From EcoHealth Alliance we get the following press release:
September 3, 2013
Scientists Determine New Strategy to Estimate Total Viral Diversity in Mammals
NEW YORK - September 3, 2013 - EcoHealth Alliance, a nonprofit organization that focuses on local conservation and global health issues, and the Center for Infection and Immunity (CII) at Columbia University's Mailman School of Public Health announced a new strategy to identify the total number of wildlife viruses that could potentially cause emerging disease outbreaks that threaten both public and wildlife health.
Combining field investigations with a new statistical approach, scientists estimate that there may exist a minimum of 320,000 viruses awaiting discovery from mammals alone. With over three-quarters of the emerging infectious diseases originating from wildlife this research gives scientists an estimate of the number of viral agents that may eventually cause a pandemic.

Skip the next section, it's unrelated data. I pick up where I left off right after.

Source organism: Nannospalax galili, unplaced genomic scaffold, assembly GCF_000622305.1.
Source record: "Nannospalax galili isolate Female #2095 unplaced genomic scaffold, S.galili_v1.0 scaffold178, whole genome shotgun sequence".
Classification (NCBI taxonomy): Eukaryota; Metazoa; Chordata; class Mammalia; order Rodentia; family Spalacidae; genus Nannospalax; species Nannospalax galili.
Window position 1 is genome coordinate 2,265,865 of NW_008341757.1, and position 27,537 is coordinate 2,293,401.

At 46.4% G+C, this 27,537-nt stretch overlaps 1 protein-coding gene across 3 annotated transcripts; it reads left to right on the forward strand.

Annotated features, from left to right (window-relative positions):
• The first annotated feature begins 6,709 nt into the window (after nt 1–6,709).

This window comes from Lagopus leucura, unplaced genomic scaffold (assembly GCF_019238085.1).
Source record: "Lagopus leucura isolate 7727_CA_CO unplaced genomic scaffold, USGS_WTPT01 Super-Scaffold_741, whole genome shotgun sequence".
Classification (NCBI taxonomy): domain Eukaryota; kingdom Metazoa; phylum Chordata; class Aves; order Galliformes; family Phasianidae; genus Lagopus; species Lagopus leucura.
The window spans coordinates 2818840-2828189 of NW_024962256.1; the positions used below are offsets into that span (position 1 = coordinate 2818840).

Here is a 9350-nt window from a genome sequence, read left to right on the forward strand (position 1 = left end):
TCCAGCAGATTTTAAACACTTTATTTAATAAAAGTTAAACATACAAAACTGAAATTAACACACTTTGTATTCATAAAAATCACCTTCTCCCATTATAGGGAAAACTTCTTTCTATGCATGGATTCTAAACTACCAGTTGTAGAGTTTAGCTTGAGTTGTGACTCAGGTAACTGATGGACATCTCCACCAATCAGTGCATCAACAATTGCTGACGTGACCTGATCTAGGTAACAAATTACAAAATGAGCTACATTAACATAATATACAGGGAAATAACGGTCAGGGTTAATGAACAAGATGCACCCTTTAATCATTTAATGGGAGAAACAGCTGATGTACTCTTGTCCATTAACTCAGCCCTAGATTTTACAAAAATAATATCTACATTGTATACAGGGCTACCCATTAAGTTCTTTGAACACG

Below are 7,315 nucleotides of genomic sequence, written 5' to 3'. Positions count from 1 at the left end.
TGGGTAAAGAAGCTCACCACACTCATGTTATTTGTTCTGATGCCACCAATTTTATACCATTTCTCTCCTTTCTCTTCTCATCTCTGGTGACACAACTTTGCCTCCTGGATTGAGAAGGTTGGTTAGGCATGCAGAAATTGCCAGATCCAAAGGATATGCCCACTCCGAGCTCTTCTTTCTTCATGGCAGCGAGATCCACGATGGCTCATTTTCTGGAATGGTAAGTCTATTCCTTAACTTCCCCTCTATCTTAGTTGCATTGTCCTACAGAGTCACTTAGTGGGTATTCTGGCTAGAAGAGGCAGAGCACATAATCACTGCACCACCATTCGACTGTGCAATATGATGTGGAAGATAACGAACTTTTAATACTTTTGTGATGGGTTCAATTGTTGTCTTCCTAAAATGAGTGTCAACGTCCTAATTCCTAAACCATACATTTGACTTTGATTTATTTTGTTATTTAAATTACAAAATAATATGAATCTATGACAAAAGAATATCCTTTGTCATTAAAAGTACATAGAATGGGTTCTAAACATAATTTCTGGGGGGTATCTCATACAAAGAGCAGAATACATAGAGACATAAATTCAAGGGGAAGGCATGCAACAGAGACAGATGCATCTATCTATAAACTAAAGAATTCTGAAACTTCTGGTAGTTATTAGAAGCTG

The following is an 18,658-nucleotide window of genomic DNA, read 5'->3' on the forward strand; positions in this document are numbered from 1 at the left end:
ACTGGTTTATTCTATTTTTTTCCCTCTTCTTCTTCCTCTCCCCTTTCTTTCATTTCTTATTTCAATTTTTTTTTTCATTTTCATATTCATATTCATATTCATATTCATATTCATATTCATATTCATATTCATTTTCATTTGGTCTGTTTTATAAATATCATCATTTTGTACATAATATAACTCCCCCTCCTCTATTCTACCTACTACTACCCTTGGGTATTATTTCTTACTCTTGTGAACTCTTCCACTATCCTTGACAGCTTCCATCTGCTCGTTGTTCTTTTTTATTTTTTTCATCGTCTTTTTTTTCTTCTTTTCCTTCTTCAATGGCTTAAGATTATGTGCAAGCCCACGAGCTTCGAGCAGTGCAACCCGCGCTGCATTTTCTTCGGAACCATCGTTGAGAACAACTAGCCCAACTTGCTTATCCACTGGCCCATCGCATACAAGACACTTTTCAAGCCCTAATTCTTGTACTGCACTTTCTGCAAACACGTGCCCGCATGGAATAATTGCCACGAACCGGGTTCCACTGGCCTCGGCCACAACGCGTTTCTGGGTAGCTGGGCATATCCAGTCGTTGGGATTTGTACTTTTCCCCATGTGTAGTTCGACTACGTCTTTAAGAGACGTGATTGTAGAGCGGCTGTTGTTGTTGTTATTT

Diseases such as SARS, West Nile virus, HIV/AIDS, Ebola and Avian influenza are all examples of a zoonotic diseases - those that originate in wildlife and are spread to humans. "For decades, we've faced the threat of future pandemics without knowing how many viruses are lurking in the environment, in wildlife, waiting to emerge. Finally we have a breakthrough - there aren't millions of unknown virus, just a few hundred thousand, and given the technology we have it's possible that in my lifetime, we'll know the identity of every unknown virus on the planet," says Peter Daszak, PhD, corresponding author and president of EcoHealth Alliance.
From Columbia University's Mailman School of Public Health we get the following press summary.